Send to

Choose Destination
Infect Genet Evol. 2015 Aug;34:251-9. doi: 10.1016/j.meegid.2015.05.027. Epub 2015 May 27.

Biological warfare: Microorganisms as drivers of host-parasite interactions.

Author information

School of Marine and Atmospheric Sciences, Stony Brook University, Stony Brook, NY 11794-5000, USA. Electronic address:
Department of Zoology, University of Otago, Dunedin 9016, New Zealand.
MIVEGEC (UMR CNRS/IRD/UM1/UM2 5290), 911 Avenue Agropolis, BP 64501, FR-34394 Montpellier Cedex 5, France.


Understanding parasite strategies for evasion, manipulation or exploitation of hosts is crucial for many fields, from ecology to medical sciences. Generally, research has focused on either the host response to parasitic infection, or the parasite virulence mechanisms. More recently, integrated studies of host-parasite interactions have allowed significant advances in theoretical and applied biology. However, these studies still provide a simplistic view of these as mere two-player interactions. Host and parasite are associated with a myriad of microorganisms that could benefit from the improved fitness of their partner. Illustrations of such complex multi-player interactions have emerged recently from studies performed in various taxa. In this conceptual article, we propose how these associated microorganisms may participate in the phenotypic alterations induced by parasites and hence in host-parasite interactions, from an ecological and evolutionary perspective. Host- and parasite-associated microorganisms may participate in the host-parasite interaction by interacting directly or indirectly with the other partner. As a result, parasites may develop (i) the disruptive strategy in which the parasite alters the host microbiota to its advantage, and (ii) the biological weapon strategy where the parasite-associated microorganism contributes to or modulates the parasite's virulence. Some phenotypic alterations induced by parasite may also arise from conflicts of interests between the host or parasite and its associated microorganism. For each situation, we review the literature and propose new directions for future research. Specifically, investigating the role of host- and parasite-associated microorganisms in host-parasite interactions at the individual, local and regional level will lead to a holistic understanding of how the co-evolution of the different partners influences how the other ones respond, both ecologically and evolutionary. The conceptual framework we propose here is important and relevant to understand the proximate basis of parasite strategies, to predict their evolutionary dynamics and potentially to prevent therapeutic failures.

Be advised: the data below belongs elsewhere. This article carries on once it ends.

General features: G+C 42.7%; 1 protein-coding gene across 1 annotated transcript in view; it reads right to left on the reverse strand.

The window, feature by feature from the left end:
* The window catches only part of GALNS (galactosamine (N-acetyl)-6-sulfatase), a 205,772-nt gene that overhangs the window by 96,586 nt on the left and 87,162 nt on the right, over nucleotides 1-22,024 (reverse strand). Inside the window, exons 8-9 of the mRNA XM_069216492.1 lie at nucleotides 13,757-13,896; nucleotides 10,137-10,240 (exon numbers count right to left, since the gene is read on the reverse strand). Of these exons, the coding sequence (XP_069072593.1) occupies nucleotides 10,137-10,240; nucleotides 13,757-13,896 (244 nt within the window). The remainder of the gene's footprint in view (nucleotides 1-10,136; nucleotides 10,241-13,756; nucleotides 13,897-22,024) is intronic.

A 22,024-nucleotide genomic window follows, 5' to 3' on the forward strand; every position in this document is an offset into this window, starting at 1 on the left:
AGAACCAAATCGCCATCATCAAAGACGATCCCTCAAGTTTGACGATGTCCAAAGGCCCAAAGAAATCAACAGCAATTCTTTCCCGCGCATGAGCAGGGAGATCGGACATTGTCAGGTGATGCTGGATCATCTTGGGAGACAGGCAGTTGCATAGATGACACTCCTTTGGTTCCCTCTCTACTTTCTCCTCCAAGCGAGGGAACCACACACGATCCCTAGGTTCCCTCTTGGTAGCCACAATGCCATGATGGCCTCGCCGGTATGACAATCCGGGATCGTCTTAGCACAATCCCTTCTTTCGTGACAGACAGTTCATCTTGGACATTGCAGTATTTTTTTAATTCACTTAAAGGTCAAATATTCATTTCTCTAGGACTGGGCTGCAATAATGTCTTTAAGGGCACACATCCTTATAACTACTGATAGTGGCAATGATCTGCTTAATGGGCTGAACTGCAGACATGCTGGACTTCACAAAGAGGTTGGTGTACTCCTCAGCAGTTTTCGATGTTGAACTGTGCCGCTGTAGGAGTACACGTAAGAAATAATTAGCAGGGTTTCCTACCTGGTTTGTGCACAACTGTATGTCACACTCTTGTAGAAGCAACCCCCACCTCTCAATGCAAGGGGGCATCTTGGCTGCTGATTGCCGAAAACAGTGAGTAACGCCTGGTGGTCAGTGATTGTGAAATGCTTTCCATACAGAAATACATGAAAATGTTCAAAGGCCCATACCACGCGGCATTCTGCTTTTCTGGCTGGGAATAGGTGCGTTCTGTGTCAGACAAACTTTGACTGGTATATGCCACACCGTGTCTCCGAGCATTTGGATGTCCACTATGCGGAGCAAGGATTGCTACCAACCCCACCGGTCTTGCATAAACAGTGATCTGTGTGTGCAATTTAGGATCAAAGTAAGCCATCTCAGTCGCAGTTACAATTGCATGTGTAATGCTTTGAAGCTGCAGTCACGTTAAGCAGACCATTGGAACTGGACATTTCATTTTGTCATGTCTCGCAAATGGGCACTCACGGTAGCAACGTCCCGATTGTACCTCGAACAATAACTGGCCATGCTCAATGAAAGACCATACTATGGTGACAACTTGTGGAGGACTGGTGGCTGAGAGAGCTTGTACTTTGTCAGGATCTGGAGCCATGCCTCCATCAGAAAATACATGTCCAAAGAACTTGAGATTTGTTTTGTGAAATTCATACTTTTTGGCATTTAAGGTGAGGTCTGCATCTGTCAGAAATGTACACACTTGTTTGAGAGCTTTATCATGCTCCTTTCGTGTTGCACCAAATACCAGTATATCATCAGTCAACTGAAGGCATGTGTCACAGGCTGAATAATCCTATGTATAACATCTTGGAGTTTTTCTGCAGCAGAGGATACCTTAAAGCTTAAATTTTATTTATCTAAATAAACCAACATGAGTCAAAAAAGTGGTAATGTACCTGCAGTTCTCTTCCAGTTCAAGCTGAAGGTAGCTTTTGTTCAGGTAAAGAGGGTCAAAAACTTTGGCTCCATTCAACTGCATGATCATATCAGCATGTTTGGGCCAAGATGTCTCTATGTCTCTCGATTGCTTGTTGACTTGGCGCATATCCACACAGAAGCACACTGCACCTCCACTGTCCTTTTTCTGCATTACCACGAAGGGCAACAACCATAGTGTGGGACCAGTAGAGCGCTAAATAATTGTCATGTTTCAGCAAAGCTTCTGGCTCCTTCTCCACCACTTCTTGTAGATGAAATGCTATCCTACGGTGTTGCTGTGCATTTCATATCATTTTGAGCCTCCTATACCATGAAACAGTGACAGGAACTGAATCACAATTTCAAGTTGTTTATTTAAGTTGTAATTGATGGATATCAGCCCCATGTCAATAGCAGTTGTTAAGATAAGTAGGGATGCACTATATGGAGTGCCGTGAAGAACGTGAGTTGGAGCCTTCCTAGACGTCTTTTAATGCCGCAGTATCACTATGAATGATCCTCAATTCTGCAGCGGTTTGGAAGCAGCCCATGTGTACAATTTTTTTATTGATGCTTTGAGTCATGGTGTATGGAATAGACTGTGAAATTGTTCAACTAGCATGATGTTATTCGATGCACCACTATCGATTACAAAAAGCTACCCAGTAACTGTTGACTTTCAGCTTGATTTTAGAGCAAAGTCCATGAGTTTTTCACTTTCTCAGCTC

Holobiont; Interaction; Microbiome; Microorganisms; Parasitism; Symbiosis

[Indexed for MEDLINE]

Supplemental Content

Full text links

Icon for Elsevier Science
Loading ...
Support Center